Jerry Hendrix has joined the Rotorcraft Systems Engineering and Simulation Center (RSESC) at The University of Alabama in Huntsville (UAH) as its director of Unmanned Aerial Systems (UAS) Programs responsible for UAS research.
“Jerry’s leadership and achievements as the former executive director and chief engineer of the Texas A&M FAA UAS Test Site and his past experience supporting Dept. of Defense and NASA programs will benefit our students as they prepare for careers in this emerging field and grow our existing UAS research and collaborations,” says Dave Arterburn, RSESC director.
“Jerry is a researcher and practitioner, having used UAS to support first responders in a number of emergency response scenarios, including Hurricane Harvey recovery operations in Houston,” Arterburn says. “He brings much-needed real world experience to our students and staff as they develop new technology to support customers at both the local and national level.”
Hendrix will be leading the UAH Alliance for System Safety of UAS through Research Excellence (ASSURE) team for the Federal Aviation Administration (FAA) UAS Center of Excellence. He comes to UAH after serving at Texas A&M as executive director for the Texas designated FAA UAS Test Site and the Board of Regents-approved Lone Star UAS Center of Excellence and Innovation.
“First and foremost, I am an innovative leader and a high energy coach. I guarantee those will be brought to UAH,” Hendrix says. “We will build on the past success at UAH to date, and at the Texas A&M University System, and further that here.”
Going forward, Hendrix says UAH plans:
- To continue FAA ASSURE research supporting the FAA and Mississippi State University;
- Operationalization and testing of UAS in the National Airspace System (NAS), which includes UAS testing from developmental test to operational test;
- Advanced research in systems integration, autonomy, counter UAS systems, modular open systems architectures and reusable components;
- Disaster response using UAS while working with the local community and the Federal Emergency Management Agency (FEMA).
“We will focus on branding and a culture of technical excellence. Those things matter and allow us to gain respect,” Hendrix says. “We have to build on our recognized brand of nationally ranked strong technical excellence and establish a strong respected culture that attracts opportunity/business and research.”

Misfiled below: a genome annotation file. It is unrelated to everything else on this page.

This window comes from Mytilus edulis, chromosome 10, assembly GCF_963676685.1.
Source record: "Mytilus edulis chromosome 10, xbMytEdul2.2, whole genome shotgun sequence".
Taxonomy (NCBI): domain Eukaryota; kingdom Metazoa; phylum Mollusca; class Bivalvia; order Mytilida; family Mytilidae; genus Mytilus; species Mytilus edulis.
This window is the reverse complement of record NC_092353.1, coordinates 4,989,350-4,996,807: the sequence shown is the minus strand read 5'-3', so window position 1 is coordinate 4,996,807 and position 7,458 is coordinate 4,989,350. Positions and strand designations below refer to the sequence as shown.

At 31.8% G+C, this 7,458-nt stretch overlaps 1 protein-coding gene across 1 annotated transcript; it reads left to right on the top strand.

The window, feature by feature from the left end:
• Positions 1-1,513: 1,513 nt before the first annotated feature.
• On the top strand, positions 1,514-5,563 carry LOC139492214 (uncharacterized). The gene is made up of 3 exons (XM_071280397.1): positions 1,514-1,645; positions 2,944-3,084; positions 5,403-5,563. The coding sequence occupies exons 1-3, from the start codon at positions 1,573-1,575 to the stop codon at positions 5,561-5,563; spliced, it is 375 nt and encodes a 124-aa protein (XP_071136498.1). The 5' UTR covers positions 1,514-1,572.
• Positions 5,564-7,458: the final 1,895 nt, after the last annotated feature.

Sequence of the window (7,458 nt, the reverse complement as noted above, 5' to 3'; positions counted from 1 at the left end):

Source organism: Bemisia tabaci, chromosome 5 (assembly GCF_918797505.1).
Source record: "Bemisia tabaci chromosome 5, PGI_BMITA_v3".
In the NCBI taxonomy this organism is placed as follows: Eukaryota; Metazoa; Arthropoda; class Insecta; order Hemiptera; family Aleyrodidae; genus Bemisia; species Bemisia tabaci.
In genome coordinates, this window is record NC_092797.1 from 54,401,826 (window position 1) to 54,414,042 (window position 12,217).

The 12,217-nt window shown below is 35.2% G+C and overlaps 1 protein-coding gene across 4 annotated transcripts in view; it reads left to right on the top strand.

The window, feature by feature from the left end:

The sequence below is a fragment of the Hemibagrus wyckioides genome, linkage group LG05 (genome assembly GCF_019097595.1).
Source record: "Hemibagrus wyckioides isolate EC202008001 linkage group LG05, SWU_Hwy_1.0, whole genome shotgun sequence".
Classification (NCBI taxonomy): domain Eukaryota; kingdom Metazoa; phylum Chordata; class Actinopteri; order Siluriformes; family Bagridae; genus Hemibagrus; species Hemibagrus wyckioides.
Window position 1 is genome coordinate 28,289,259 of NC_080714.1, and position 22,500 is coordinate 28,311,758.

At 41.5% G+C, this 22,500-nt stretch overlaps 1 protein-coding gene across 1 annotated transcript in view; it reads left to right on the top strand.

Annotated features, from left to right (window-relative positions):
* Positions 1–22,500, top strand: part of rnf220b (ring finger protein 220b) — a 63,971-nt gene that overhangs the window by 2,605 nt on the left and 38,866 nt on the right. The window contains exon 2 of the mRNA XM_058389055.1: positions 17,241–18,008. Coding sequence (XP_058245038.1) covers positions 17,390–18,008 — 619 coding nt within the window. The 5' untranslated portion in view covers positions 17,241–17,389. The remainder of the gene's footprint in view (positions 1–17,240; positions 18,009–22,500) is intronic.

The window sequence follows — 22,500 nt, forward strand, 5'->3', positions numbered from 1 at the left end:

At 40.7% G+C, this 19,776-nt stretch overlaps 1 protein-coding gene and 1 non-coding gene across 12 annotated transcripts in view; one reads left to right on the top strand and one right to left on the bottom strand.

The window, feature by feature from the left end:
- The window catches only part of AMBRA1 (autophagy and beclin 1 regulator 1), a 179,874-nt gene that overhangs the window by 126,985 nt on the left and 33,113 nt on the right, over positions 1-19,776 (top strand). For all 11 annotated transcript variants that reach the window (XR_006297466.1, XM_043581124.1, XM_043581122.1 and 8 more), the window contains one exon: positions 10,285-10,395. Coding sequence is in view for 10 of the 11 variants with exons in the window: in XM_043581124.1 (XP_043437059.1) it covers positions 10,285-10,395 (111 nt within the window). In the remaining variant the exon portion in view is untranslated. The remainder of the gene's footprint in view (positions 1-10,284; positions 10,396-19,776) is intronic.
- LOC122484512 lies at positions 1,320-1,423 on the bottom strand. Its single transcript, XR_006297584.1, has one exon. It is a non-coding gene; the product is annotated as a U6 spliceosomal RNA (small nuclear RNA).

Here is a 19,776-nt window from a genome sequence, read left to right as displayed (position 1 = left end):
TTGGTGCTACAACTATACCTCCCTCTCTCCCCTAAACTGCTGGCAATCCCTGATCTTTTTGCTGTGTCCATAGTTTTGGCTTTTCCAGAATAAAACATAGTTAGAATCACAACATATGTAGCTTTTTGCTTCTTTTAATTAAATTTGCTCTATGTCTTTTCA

UAH will leverage the strong backing from the university, our professors, students, alumni and the Huntsville community to assemble the infrastructure and tools needed for success, Hendrix says.
“Our vision is that companies and the government alike will line up for UAH to conduct UAS research on their behalf,” he says. “For UAH, I am really excited about exploring more on how we can offer our research to the local community.”
UAH’s customer base will include governmental and commercial entities, Hendrix says.
“The plan is to enter into strategic partnerships and focus on research and test support for emerging UAS designs, and testing UAS in specific business cases. We hope to establish a world renowned research center in autonomous UAS systems and counter UAS technologies supporting our customers.”
Hendrix, who has experience ranging from the International Space station to the F22 aircraft to Apache helicopters, says working with this technology and its potential national impact is extremely rewarding.
He twice led Texas teams operating UAS in disaster recovery, during violent river flooding and Hurricane Harvey.
“I look forward to working with Alabama GEO-HSV and the local UAS Working Group,” he says.
Hendrix is also excited about the future for Urban Air Mobility and package delivery.
“In November, NASA announced their Urban Air Mobility Challenge. Soon we will see autonomous people movers, like an air taxi for local communities. Cities are positioning themselves to be a test city! Why not Huntsville?”
Package delivery and inspections supporting utilities, airports, transportation, railroads, etc., are another fast-growing area for UAS use, and also one in which Hendrix is experienced.
“In Texas we completed several hundred package delivery tests, and faced the challenge of adjusting to the ever-changing environment. We even certified an aircraft for small package delivery purposes.”
Also, under close FAA supervision the Texas FAA UAS Test Site assisted Dallas Fort-Worth Airport in assessing counter-UAS technologies as by flying UAS that acted as nefarious actors while the airport was still open.
Partnering with a railroad, the Texas FAA UAS Test Site worked on using UAS as transportation system inspection tools
“BNSF Railway out of Fort Worth was our first customer in Texas and today they are doing UAS railway inspections and work in multiple locations in Texas, New Mexico and Montana, all approved by the FAA,” Hendrix says. “We also helped the Texas DOT define their operational concepts and operating procedures. A key in all inspections will be the FAA’s continued movement to allow Beyond Visual Line of Sight operations.
“I plan to work to bring similar collaborations to UAH and the Huntsville community, including the Port of Huntsville and beyond.”
ASSURE and UAH continue to lead the way in opening UAS operations over people and UAS detection and avoidance, he says.
“Interestingly, working in the UAS arena is an all-encompassing aviation field,” Hendrix says. “The world complexion is changing with the advent of things like Urban Air Mobility, military and civil package delivery, advanced teaming, autonomous mission operations and even nefarious UAS operations. This is so exciting, and I look forward to expanding UAH as a national leader.”